Re-envisioning Carl Jung from “The Red Book”

Neuroscience

Many modern-day therapists and psychologists – particularly those who work with dreams as a means of exploring a patient’s unconscious – owe a great debt to the Swiss analyst Carl Jung. While he lived, Jung significantly broadened the scope of psychoanalysis from the model established by Sigmund Freud. Whereas Freud largely viewed the Unconscious as a repository of unsavory memories and repressed impulses, Jung believed that it was in many ways aware and responsive, and an untapped reservoir of wisdom, knowledge, and even spiritual revelation. Read More →

Theories & Techniques of Dream Analysis

Dream Interpretation

A castle in the sky, a monster taller than any man-made structure, and public escapades in your underwear are just a few of the scenarios you could encounter in your dreams. Nobody quite knows why every night we drift off to distant lands and encounter bizarre scenarios, but in seeking to understand this great mystery researchers have contributed vast amounts of information to the area of dream interpretation. Thanks to the work of scientists and laymen alike, now anyone can take part in the rewarding experience of decoding your own dreams. Read More →

Sigmund Freud and the Primordial Murder

Sigmund Freud, the founding father of psychoanalysis, is well known for his strange and controversial theories on such topics as personality development, sexuality, and the unconscious. His theory about the basis of all religion, as presented in the book “Totem and Taboo,” is no less contentious. In this book Freud presents the idea that all religion stems from a primordial murder.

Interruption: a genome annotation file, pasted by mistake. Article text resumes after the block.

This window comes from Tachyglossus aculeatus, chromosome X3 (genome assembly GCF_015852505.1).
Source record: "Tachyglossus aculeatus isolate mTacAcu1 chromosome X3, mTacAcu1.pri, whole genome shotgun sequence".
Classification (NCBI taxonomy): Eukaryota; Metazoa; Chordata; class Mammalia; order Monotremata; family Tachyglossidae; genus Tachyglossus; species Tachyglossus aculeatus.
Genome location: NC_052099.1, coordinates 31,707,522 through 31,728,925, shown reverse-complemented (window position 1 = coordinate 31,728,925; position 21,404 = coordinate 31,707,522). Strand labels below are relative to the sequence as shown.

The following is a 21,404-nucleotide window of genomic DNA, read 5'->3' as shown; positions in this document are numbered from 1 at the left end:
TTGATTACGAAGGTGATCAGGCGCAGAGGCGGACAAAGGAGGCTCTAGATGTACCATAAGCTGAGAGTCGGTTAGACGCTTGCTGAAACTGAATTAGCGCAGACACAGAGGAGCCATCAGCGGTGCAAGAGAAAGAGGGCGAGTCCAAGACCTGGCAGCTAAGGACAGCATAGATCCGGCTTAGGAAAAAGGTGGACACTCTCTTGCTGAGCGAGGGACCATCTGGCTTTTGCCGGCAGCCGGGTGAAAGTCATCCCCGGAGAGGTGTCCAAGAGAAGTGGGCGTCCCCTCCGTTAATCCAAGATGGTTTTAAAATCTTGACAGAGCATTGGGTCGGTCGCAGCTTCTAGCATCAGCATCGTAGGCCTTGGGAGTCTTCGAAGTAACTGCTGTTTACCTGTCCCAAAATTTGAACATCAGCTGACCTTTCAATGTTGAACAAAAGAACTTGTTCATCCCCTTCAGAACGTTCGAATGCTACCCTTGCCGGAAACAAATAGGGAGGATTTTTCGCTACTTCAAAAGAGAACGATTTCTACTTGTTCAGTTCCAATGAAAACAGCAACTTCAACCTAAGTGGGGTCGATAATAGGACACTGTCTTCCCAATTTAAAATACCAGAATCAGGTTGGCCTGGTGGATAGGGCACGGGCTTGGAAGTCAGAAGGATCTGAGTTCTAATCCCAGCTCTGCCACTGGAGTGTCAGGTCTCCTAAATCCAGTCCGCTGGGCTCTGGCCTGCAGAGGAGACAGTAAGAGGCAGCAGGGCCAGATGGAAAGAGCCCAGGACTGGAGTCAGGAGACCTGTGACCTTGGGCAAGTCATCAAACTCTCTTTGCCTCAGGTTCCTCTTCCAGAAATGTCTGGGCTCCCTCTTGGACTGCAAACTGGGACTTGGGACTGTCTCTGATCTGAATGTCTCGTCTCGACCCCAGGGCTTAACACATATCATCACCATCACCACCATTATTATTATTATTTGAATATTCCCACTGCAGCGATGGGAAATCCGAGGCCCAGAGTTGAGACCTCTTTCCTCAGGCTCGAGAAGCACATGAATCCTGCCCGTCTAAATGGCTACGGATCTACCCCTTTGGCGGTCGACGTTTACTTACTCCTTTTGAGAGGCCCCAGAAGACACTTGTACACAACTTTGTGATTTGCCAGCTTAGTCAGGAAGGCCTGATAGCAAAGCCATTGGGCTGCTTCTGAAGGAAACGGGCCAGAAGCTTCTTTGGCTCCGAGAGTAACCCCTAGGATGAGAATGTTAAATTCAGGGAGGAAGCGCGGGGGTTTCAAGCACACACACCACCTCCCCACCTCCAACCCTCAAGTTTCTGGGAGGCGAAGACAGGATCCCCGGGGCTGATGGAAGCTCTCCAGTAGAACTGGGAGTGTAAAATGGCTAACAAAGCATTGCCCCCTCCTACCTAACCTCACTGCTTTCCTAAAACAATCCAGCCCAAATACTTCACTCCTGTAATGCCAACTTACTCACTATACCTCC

Freud begins his discussion in “Totem and Taboo” by considering a primal, savage tribe. In this tribe there existed a violent and cruel father who drove his sons away from the hoard so that he could keep all of the females for himself. The banished brothers joined forces and worked together to kill the father. To celebrate the accomplishment of their task the brothers threw a feast and ate their murdered father.

According to Freud, this cannibalism was an attempt by the sons to identify with a father who they feared and yet envied. They were ambivalent to the father. They hated him for being jealous and cruel but they also respected him for his strength and power. Upon eating the father, the brothers were able to symbolically take his strength and power for themselves. This feast, said Freud, marked the beginning of religion.

Once the brothers completed their identification with the father and satisfied their hatred of him, the tender impulses that they had previously suppressed began to surface. Now they felt a sense of remorse and created a father substitute, a totem. To assuage their guilt they forbade the killing of this totem. By treating the father substitute in this way they attempted to bring about reconciliation him.

Freud argues that the primal murder went on to determine the character of every religion. To him, all religion is an attempt to alleviate the feelings of guilt. As time went on, humans created the various gods of the various faiths in the world today. All of these gods remained at their core an exalted image of the father. It was to this image that one could offer conciliations as apology for the long forgotten but psychologically embedded murder.

Freud, in his usual fashion, throws the reader for a loop by admitting that this hypothetical primordial murder may have actually never happened. He contends that all that was necessary for the creation of religion was simply the longing to kill the father, but not the act itself. Just the thought of patricide may have been enough to create what he saw as the hallmark of religion – an exalted father figure.